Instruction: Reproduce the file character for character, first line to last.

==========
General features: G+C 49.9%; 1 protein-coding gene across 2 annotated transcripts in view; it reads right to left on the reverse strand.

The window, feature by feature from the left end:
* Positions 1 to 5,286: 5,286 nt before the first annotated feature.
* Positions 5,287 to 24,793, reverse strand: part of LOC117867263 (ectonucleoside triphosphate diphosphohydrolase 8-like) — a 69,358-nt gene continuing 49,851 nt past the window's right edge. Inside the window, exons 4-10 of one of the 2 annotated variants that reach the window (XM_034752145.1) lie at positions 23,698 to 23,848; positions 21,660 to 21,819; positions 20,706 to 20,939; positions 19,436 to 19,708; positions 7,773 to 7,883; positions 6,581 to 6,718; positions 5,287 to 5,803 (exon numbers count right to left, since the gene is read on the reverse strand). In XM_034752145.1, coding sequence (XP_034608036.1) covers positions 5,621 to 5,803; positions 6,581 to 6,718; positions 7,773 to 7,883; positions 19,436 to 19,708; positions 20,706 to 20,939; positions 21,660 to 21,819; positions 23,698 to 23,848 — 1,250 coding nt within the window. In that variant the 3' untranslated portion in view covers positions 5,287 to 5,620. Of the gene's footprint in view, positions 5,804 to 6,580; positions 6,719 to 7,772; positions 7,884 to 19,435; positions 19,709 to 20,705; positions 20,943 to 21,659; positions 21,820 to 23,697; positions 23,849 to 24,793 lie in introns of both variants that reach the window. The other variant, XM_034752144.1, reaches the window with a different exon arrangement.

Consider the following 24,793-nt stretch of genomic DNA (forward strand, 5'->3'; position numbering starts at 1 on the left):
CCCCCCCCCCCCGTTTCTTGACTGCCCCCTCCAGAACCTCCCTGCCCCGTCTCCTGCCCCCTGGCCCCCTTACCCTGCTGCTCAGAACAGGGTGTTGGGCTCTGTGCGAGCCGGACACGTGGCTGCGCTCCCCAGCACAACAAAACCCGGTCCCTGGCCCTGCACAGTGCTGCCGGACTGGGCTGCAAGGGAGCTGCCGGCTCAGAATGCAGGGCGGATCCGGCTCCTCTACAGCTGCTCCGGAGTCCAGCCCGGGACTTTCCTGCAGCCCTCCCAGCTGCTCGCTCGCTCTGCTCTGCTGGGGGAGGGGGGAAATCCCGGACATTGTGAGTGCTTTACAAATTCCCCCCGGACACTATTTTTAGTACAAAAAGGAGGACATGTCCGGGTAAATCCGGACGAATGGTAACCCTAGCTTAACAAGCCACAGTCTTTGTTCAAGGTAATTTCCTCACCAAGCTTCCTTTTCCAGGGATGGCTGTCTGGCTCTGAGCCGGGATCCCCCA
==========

General features: G+C 49.9%; 1 protein-coding gene across 2 annotated transcripts in view; it reads right to left on the reverse strand.

The window, feature by feature from the left end:
* Positions 1 to 5,286: 5,286 nt before the first annotated feature.
* Positions 5,287 to 24,793, reverse strand: part of LOC117867263 (ectonucleoside triphosphate diphosphohydrolase 8-like) — a 69,358-nt gene continuing 49,851 nt past the window's right edge. Inside the window, exons 4-10 of one of the 2 annotated variants that reach the window (XM_034752145.1) lie at positions 23,698 to 23,848; positions 21,660 to 21,819; positions 20,706 to 20,939; positions 19,436 to 19,708; positions 7,773 to 7,883; positions 6,581 to 6,718; positions 5,287 to 5,803 (exon numbers count right to left, since the gene is read on the reverse strand). In XM_034752145.1, coding sequence (XP_034608036.1) covers positions 5,621 to 5,803; positions 6,581 to 6,718; positions 7,773 to 7,883; positions 19,436 to 19,708; positions 20,706 to 20,939; positions 21,660 to 21,819; positions 23,698 to 23,848 — 1,250 coding nt within the window. In that variant the 3' untranslated portion in view covers positions 5,287 to 5,620. Of the gene's footprint in view, positions 5,804 to 6,580; positions 6,719 to 7,772; positions 7,884 to 19,435; positions 19,709 to 20,705; positions 20,943 to 21,659; positions 21,820 to 23,697; positions 23,849 to 24,793 lie in introns of both variants that reach the window. The other variant, XM_034752144.1, reaches the window with a different exon arrangement.

Consider the following 24,793-nt stretch of genomic DNA (forward strand, 5'->3'; position numbering starts at 1 on the left):
CCCCCCCCCCCCGTTTCTTGACTGCCCCCTCCAGAACCTCCCTGCCCCGTCTCCTGCCCCCTGGCCCCCTTACCCTGCTGCTCAGAACAGGGTGTTGGGCTCTGTGCGAGCCGGACACGTGGCTGCGCTCCCCAGCACAACAAAACCCGGTCCCTGGCCCTGCACAGTGCTGCCGGACTGGGCTGCAAGGGAGCTGCCGGCTCAGAATGCAGGGCGGATCCGGCTCCTCTACAGCTGCTCCGGAGTCCAGCCCGGGACTTTCCTGCAGCCCTCCCAGCTGCTCGCTCGCTCTGCTCTGCTGGGGGAGGGGGGAAATCCCGGACATTGTGAGTGCTTTACAAATTCCCCCCGGACACTATTTTTAGTACAAAAAGGAGGACATGTCCGGGTAAATCCGGACGAATGGTAACCCTAGCTTAACAAGCCACAGTCTTTGTTCAAGGTAATTTCCTCACCAAGCTTCCTTTTCCAGGGATGGCTGTCTGGCTCTGAGCCGGGATCCCCCA